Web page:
‘Twas not so hard a task. I thought to find one stubborn, at the least; but my one cogged circle fits into all their various wheels, and they revolve. Or, if you will, like so many ant-hills of powder, they all stand before me; and I their match. Oh, hard! that to fire others, the match itself must needs be wasting! What I’ve dared, I’ve willed; and what I’ve willed, I’ll do! They think me mad- Starbuck does; but I’m demoniac, I am madness maddened! That wild madness that’s only calm to comprehend itself! The prophecy was that I should be dismembered; and- Aye! I lost this leg. I now prophesy that I will dismember my dismemberer. Now, then, be the prophet and the fulfiller one. That’s more than ye, ye great gods, ever were. I laugh and hoot at ye, ye cricket-players, ye pugilists, ye deaf Burkes and blinded Bendigoes! I will not say as schoolboys do to bullies- Take some one of your own size; don’t pommel me! No, ye’ve knocked me down, and I am up again; but ye have run and hidden. Come forth from behind your cotton bags! I have no long gun to reach ye. Come, Ahab’s compliments to ye; come and see if ye can swerve me. Swerve me? ye cannot swerve me, else ye swerve yourselves! man has ye there. Swerve me? The path to my fixed purpose is laid with iron rails, whereon my soul is grooved to run. Over unsounded gorges, through the rifled hearts of mountains, under torrents’ beds, unerringly I rush! Naught’s an obstacle, naught’s an angle to the iron way!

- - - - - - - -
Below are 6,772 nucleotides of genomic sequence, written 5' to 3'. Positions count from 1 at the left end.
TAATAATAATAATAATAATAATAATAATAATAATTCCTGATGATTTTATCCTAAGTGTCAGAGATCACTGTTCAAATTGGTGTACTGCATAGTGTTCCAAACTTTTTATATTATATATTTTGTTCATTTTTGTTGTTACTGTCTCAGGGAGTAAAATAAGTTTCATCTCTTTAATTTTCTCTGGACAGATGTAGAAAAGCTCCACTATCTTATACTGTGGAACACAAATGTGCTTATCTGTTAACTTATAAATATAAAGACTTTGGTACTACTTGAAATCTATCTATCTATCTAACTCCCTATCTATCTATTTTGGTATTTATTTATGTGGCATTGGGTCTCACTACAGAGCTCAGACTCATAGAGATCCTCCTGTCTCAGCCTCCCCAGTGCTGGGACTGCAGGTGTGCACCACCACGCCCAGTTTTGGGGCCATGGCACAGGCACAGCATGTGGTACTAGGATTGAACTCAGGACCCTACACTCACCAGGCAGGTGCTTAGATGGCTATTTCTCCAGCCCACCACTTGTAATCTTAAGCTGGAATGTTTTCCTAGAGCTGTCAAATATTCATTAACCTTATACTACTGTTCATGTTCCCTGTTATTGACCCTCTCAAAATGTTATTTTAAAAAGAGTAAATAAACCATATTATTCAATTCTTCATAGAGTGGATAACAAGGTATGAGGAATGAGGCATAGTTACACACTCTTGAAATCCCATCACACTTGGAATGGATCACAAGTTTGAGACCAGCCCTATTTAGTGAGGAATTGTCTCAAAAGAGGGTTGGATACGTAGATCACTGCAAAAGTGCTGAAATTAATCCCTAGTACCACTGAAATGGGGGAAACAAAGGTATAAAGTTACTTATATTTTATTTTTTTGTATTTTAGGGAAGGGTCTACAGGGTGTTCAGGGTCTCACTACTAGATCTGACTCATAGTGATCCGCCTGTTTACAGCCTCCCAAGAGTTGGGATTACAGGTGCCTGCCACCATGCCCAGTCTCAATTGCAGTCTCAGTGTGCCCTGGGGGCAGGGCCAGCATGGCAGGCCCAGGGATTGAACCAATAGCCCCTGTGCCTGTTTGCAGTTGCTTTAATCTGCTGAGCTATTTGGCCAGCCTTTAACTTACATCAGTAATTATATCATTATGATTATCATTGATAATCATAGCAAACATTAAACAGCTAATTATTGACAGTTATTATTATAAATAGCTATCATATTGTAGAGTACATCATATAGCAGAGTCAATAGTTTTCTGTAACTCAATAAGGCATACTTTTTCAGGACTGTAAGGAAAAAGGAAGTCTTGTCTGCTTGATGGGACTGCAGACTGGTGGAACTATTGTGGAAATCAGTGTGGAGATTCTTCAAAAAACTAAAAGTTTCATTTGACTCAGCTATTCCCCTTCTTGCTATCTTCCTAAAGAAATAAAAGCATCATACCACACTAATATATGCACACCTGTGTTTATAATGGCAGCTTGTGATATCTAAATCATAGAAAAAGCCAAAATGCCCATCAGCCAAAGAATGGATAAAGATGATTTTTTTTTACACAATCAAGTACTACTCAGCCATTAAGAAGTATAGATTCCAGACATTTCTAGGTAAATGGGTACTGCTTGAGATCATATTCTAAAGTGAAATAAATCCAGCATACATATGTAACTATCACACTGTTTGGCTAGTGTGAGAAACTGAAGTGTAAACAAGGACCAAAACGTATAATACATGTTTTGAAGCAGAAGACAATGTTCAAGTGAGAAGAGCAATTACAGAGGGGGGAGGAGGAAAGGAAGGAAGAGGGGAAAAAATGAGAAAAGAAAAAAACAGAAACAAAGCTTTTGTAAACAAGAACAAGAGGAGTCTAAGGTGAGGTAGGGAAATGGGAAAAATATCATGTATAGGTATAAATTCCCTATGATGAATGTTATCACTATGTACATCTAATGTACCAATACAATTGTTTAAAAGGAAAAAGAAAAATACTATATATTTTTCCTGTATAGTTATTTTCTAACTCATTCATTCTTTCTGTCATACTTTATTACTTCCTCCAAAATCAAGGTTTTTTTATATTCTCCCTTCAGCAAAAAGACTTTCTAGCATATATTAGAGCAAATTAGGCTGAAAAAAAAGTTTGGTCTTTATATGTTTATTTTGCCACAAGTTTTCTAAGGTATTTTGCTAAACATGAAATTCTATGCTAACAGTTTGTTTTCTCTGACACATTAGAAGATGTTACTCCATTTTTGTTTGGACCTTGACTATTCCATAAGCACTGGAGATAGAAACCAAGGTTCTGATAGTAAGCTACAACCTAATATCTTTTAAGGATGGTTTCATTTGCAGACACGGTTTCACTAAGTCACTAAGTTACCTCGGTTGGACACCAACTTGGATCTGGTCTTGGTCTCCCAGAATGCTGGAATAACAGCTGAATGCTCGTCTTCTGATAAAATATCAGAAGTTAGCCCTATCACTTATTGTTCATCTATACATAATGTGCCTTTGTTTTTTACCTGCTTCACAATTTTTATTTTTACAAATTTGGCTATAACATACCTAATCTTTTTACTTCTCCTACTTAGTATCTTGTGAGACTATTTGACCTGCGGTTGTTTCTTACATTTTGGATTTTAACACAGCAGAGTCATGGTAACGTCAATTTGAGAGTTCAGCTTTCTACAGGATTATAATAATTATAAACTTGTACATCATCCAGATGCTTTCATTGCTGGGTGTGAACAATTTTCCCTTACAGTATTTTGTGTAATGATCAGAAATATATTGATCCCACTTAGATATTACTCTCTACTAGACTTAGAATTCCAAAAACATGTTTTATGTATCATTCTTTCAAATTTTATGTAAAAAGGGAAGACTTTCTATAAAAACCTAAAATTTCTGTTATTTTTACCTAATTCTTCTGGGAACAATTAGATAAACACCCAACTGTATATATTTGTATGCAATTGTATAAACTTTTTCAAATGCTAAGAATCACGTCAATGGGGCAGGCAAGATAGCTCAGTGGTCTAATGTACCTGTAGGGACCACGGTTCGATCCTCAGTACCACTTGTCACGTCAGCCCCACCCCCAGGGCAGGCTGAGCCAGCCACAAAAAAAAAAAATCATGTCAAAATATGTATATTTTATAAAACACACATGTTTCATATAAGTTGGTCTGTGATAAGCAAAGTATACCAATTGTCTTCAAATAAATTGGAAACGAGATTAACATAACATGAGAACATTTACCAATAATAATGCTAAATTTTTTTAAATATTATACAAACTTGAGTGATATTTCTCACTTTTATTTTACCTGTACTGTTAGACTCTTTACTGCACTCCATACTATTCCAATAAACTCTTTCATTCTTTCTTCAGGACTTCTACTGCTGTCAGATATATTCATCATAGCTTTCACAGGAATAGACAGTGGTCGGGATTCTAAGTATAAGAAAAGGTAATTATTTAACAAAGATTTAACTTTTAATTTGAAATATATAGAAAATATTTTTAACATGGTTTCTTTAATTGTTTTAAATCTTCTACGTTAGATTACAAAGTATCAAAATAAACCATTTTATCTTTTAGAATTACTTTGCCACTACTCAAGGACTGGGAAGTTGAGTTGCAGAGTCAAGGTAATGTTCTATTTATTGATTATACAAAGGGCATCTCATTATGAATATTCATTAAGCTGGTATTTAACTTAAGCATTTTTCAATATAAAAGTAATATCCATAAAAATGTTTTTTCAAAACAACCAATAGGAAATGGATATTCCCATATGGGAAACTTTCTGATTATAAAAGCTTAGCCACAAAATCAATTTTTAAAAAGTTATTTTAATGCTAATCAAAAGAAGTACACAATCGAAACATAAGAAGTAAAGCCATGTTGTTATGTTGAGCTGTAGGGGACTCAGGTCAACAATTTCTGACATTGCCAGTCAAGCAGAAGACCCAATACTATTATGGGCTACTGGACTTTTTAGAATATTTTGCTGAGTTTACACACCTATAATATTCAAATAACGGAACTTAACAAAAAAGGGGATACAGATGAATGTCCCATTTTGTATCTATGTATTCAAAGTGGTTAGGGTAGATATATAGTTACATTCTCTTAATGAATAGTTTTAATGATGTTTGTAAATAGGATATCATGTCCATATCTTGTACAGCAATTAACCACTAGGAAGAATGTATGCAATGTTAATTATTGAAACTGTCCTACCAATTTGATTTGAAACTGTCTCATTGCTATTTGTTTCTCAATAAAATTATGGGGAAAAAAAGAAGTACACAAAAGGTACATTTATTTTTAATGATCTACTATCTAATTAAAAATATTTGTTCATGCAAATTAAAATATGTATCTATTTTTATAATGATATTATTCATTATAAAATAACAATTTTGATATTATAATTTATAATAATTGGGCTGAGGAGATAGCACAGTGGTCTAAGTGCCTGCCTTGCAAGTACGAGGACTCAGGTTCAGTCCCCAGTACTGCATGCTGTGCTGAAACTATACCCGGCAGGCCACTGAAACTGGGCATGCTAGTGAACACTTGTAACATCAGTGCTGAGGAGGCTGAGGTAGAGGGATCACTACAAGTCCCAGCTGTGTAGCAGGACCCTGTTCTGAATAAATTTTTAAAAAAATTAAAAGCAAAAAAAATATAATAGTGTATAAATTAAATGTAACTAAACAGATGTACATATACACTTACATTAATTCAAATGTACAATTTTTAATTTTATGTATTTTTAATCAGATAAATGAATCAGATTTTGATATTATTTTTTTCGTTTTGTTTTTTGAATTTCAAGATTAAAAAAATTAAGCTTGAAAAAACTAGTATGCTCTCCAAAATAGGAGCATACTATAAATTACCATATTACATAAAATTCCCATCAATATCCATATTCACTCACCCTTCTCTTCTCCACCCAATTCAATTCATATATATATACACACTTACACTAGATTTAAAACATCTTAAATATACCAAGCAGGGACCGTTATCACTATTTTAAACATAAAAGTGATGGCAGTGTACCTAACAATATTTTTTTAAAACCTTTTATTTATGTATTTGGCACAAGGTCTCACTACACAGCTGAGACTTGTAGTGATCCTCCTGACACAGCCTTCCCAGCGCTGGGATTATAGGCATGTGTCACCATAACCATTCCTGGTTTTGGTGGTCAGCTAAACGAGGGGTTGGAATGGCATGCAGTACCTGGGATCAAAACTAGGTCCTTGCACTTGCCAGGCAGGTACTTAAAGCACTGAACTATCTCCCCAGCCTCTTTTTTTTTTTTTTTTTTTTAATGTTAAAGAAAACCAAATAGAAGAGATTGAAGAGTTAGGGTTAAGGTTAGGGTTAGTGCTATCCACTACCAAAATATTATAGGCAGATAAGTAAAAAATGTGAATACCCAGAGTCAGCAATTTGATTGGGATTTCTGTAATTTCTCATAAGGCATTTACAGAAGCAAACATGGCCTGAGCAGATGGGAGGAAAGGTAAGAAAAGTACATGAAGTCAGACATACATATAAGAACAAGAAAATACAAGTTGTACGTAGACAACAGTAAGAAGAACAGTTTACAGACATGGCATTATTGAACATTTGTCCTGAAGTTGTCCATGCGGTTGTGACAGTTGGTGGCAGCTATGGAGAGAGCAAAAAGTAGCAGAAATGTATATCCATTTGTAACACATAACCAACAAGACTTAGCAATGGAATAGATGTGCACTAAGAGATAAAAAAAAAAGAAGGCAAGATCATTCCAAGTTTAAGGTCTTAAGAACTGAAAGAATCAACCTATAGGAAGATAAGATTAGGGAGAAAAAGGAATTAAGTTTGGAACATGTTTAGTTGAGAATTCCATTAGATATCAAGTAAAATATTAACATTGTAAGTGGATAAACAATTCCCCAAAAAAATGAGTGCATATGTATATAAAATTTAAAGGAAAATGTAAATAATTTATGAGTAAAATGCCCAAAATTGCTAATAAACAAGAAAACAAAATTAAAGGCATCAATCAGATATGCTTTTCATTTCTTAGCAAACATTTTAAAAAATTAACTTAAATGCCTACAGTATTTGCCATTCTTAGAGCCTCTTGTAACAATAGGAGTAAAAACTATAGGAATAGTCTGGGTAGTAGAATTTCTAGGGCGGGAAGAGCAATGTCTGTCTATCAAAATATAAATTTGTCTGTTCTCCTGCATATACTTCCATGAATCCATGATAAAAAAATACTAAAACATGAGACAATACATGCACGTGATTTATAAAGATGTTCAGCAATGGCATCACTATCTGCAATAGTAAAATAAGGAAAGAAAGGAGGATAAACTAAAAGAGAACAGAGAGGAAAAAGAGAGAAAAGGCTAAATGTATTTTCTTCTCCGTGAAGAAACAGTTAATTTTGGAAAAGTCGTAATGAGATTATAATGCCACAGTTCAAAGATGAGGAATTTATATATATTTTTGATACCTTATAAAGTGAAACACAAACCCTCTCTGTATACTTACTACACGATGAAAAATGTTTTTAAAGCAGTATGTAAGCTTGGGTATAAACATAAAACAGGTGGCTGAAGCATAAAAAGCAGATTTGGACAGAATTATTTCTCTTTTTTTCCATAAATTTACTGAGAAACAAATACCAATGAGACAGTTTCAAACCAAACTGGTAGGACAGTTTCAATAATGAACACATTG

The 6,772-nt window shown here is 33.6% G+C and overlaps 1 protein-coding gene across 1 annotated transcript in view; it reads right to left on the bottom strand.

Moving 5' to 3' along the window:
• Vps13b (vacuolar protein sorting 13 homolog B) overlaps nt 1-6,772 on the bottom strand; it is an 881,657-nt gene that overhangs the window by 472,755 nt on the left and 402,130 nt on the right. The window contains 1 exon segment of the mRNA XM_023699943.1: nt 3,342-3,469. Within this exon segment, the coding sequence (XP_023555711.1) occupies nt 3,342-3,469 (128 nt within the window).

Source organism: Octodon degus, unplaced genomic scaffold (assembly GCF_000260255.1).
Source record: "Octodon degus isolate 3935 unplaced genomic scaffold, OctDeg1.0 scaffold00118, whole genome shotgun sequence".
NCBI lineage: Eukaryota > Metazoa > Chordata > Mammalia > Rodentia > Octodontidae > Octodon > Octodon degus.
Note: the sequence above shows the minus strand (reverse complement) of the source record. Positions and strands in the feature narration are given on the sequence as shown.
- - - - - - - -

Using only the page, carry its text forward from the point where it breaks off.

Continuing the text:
Hear Moby Dick Read in Its Entirety by Tilda Swinton, Stephen Fry, John Waters & Others
Play Mark Twain’s “Memory-Builder,” His Game for Remembering Historical Facts & Dates
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Ayun Halliday is an author, illustrator, theater maker and Chief Primatologist of the East Village Inky zine. Join her in New York City May 13 for the next installment of her book-based variety show, Necromancers of the Public Domain. Follow her @AyunHalliday.